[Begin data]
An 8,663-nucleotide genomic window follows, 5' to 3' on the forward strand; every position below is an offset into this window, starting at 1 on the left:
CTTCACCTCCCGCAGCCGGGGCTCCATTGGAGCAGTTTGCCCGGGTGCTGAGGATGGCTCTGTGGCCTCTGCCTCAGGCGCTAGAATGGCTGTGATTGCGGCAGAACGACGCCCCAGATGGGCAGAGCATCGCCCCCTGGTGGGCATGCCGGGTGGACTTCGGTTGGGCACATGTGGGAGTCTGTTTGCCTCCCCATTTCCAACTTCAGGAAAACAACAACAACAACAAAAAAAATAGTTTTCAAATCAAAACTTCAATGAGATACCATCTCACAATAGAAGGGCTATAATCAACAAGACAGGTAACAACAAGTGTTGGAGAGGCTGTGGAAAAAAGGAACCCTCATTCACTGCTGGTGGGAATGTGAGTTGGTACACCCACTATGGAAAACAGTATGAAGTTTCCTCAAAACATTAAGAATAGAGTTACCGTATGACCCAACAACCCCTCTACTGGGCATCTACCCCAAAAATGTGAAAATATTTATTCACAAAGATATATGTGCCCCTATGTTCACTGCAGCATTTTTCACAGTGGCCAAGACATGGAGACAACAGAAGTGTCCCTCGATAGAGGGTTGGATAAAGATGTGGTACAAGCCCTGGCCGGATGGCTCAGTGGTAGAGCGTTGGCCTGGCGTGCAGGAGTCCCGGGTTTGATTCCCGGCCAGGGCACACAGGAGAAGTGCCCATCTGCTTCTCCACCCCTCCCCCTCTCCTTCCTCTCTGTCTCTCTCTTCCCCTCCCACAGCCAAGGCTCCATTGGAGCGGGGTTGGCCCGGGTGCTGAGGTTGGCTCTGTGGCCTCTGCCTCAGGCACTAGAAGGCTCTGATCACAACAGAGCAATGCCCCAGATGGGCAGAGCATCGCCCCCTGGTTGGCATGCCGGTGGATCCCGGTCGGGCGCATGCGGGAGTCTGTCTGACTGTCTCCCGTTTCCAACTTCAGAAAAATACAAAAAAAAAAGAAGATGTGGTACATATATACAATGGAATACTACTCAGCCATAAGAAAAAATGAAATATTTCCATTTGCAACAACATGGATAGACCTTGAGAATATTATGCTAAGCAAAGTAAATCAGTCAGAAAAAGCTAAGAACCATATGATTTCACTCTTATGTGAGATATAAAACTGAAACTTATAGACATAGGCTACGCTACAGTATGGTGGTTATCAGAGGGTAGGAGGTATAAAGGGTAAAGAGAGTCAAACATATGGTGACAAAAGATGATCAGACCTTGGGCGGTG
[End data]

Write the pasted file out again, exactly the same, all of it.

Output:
An 8,663-nucleotide genomic window follows, 5' to 3' on the forward strand; every position below is an offset into this window, starting at 1 on the left:
CTTCACCTCCCGCAGCCGGGGCTCCATTGGAGCAGTTTGCCCGGGTGCTGAGGATGGCTCTGTGGCCTCTGCCTCAGGCGCTAGAATGGCTGTGATTGCGGCAGAACGACGCCCCAGATGGGCAGAGCATCGCCCCCTGGTGGGCATGCCGGGTGGACTTCGGTTGGGCACATGTGGGAGTCTGTTTGCCTCCCCATTTCCAACTTCAGGAAAACAACAACAACAACAAAAAAAATAGTTTTCAAATCAAAACTTCAATGAGATACCATCTCACAATAGAAGGGCTATAATCAACAAGACAGGTAACAACAAGTGTTGGAGAGGCTGTGGAAAAAAGGAACCCTCATTCACTGCTGGTGGGAATGTGAGTTGGTACACCCACTATGGAAAACAGTATGAAGTTTCCTCAAAACATTAAGAATAGAGTTACCGTATGACCCAACAACCCCTCTACTGGGCATCTACCCCAAAAATGTGAAAATATTTATTCACAAAGATATATGTGCCCCTATGTTCACTGCAGCATTTTTCACAGTGGCCAAGACATGGAGACAACAGAAGTGTCCCTCGATAGAGGGTTGGATAAAGATGTGGTACAAGCCCTGGCCGGATGGCTCAGTGGTAGAGCGTTGGCCTGGCGTGCAGGAGTCCCGGGTTTGATTCCCGGCCAGGGCACACAGGAGAAGTGCCCATCTGCTTCTCCACCCCTCCCCCTCTCCTTCCTCTCTGTCTCTCTCTTCCCCTCCCACAGCCAAGGCTCCATTGGAGCGGGGTTGGCCCGGGTGCTGAGGTTGGCTCTGTGGCCTCTGCCTCAGGCACTAGAAGGCTCTGATCACAACAGAGCAATGCCCCAGATGGGCAGAGCATCGCCCCCTGGTTGGCATGCCGGTGGATCCCGGTCGGGCGCATGCGGGAGTCTGTCTGACTGTCTCCCGTTTCCAACTTCAGAAAAATACAAAAAAAAAAGAAGATGTGGTACATATATACAATGGAATACTACTCAGCCATAAGAAAAAATGAAATATTTCCATTTGCAACAACATGGATAGACCTTGAGAATATTATGCTAAGCAAAGTAAATCAGTCAGAAAAAGCTAAGAACCATATGATTTCACTCTTATGTGAGATATAAAACTGAAACTTATAGACATAGGCTACGCTACAGTATGGTGGTTATCAGAGGGTAGGAGGTATAAAGGGTAAAGAGAGTCAAACATATGGTGACAAAAGATGATCAGACCTTGGGCGGTG